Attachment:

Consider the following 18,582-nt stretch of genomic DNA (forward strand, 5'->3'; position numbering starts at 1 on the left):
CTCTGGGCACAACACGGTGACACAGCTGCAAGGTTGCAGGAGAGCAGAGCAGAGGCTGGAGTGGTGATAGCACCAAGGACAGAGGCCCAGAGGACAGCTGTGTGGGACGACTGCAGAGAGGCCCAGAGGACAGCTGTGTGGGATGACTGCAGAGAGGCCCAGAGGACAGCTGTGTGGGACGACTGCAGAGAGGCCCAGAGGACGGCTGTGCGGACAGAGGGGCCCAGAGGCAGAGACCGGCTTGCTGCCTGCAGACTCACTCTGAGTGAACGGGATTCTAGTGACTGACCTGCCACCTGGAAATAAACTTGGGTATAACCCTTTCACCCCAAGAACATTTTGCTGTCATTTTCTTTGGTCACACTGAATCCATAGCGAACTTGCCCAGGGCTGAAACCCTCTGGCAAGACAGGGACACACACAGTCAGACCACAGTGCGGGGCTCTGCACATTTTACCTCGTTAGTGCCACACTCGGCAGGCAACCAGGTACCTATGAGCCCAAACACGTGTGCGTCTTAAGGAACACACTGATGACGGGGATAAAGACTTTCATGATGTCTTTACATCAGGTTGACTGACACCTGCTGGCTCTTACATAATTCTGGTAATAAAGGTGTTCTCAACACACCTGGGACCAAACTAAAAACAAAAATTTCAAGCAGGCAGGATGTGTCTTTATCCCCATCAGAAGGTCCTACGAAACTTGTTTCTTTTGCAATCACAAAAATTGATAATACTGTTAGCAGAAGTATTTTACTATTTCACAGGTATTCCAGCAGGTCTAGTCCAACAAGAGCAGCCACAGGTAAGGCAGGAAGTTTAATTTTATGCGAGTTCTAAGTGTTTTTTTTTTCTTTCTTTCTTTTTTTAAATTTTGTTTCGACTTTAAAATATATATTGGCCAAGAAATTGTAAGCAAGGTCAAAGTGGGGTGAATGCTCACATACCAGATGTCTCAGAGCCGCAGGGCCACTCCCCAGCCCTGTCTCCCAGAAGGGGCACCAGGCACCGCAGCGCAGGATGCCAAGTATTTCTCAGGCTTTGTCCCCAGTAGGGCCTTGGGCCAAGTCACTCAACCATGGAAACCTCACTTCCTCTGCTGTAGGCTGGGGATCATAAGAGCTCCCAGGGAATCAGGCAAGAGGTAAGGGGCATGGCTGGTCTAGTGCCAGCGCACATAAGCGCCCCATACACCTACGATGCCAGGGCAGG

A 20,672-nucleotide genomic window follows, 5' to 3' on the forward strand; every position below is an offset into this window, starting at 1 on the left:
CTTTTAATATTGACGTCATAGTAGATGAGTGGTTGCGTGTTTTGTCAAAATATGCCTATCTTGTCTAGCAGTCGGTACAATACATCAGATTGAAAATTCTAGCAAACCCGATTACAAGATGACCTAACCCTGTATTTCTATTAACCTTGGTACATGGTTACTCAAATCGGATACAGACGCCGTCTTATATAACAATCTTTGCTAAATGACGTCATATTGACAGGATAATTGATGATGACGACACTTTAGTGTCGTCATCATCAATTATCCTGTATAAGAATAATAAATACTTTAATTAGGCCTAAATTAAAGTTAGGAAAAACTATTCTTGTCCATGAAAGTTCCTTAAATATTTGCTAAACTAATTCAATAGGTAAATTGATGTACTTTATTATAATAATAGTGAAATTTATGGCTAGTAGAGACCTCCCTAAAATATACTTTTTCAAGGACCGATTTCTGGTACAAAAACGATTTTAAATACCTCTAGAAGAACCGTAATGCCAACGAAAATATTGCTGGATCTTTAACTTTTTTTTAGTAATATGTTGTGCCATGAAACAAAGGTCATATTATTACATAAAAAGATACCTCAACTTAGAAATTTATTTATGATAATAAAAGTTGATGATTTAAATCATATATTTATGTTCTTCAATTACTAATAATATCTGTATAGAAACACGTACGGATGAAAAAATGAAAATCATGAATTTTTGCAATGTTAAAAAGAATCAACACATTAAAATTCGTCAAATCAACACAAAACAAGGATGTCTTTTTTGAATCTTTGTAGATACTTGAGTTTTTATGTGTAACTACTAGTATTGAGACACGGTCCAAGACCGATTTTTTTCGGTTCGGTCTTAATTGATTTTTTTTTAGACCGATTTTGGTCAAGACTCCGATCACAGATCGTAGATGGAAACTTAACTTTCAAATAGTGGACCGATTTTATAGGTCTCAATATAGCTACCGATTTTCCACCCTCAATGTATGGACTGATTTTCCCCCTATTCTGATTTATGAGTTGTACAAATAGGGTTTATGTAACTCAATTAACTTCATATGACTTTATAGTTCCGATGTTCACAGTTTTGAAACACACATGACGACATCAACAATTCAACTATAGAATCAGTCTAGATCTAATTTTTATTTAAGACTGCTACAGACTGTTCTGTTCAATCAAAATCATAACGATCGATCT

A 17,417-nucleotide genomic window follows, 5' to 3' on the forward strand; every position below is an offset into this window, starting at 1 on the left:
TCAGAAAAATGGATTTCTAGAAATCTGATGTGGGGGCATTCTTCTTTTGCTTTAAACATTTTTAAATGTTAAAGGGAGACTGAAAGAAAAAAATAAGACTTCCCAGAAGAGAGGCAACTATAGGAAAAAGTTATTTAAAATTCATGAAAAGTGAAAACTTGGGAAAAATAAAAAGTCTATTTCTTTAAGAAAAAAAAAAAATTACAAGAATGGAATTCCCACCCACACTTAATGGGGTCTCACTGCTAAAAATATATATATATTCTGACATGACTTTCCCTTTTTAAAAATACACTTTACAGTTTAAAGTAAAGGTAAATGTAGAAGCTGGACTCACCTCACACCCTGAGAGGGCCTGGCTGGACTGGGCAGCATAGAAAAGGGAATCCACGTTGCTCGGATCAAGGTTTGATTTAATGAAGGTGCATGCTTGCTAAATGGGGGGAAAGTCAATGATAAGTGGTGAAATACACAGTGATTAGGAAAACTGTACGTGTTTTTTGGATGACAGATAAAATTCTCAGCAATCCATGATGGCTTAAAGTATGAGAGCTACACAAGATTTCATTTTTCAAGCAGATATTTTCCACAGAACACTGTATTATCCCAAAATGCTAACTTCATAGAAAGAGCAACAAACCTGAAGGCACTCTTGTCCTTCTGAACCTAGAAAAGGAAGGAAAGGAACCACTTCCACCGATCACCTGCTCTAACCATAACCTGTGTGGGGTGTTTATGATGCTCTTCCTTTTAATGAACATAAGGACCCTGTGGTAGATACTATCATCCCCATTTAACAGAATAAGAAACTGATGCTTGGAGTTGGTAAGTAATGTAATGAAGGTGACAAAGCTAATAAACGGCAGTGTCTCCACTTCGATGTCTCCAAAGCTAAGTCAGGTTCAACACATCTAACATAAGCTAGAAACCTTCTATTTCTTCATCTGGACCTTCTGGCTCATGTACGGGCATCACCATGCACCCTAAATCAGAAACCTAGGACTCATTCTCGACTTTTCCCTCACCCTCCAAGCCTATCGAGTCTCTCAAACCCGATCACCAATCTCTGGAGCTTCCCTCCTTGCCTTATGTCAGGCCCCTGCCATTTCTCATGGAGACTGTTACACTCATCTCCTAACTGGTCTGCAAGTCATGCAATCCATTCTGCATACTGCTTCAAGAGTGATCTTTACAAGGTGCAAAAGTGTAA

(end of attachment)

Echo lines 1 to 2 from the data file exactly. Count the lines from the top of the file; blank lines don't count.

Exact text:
Consider the following 18,582-nt stretch of genomic DNA (forward strand, 5'->3'; position numbering starts at 1 on the left):
CTCTGGGCACAACACGGTGACACAGCTGCAAGGTTGCAGGAGAGCAGAGCAGAGGCTGGAGTGGTGATAGCACCAAGGACAGAGGCCCAGAGGACAGCTGTGTGGGACGACTGCAGAGAGGCCCAGAGGACAGCTGTGTGGGATGACTGCAGAGAGGCCCAGAGGACAGCTGTGTGGGACGACTGCAGAGAGGCCCAGAGGACGGCTGTGCGGACAGAGGGGCCCAGAGGCAGAGACCGGCTTGCTGCCTGCAGACTCACTCTGAGTGAACGGGATTCTAGTGACTGACCTGCCACCTGGAAATAAACTTGGGTATAACCCTTTCACCCCAAGAACATTTTGCTGTCATTTTCTTTGGTCACACTGAATCCATAGCGAACTTGCCCAGGGCTGAAACCCTCTGGCAAGACAGGGACACACACAGTCAGACCACAGTGCGGGGCTCTGCACATTTTACCTCGTTAGTGCCACACTCGGCAGGCAACCAGGTACCTATGAGCCCAAACACGTGTGCGTCTTAAGGAACACACTGATGACGGGGATAAAGACTTTCATGATGTCTTTACATCAGGTTGACTGACACCTGCTGGCTCTTACATAATTCTGGTAATAAAGGTGTTCTCAACACACCTGGGACCAAACTAAAAACAAAAATTTCAAGCAGGCAGGATGTGTCTTTATCCCCATCAGAAGGTCCTACGAAACTTGTTTCTTTTGCAATCACAAAAATTGATAATACTGTTAGCAGAAGTATTTTACTATTTCACAGGTATTCCAGCAGGTCTAGTCCAACAAGAGCAGCCACAGGTAAGGCAGGAAGTTTAATTTTATGCGAGTTCTAAGTGTTTTTTTTTTCTTTCTTTCTTTTTTTAAATTTTGTTTCGACTTTAAAATATATATTGGCCAAGAAATTGTAAGCAAGGTCAAAGTGGGGTGAATGCTCACATACCAGATGTCTCAGAGCCGCAGGGCCACTCCCCAGCCCTGTCTCCCAGAAGGGGCACCAGGCACCGCAGCGCAGGATGCCAAGTATTTCTCAGGCTTTGTCCCCAGTAGGGCCTTGGGCCAAGTCACTCAACCATGGAAACCTCACTTCCTCTGCTGTAGGCTGGGGATCATAAGAGCTCCCAGGGAATCAGGCAAGAGGTAAGGGGCATGGCTGGTCTAGTGCCAGCGCACATAAGCGCCCCATACACCTACGATGCCAGGGCAGG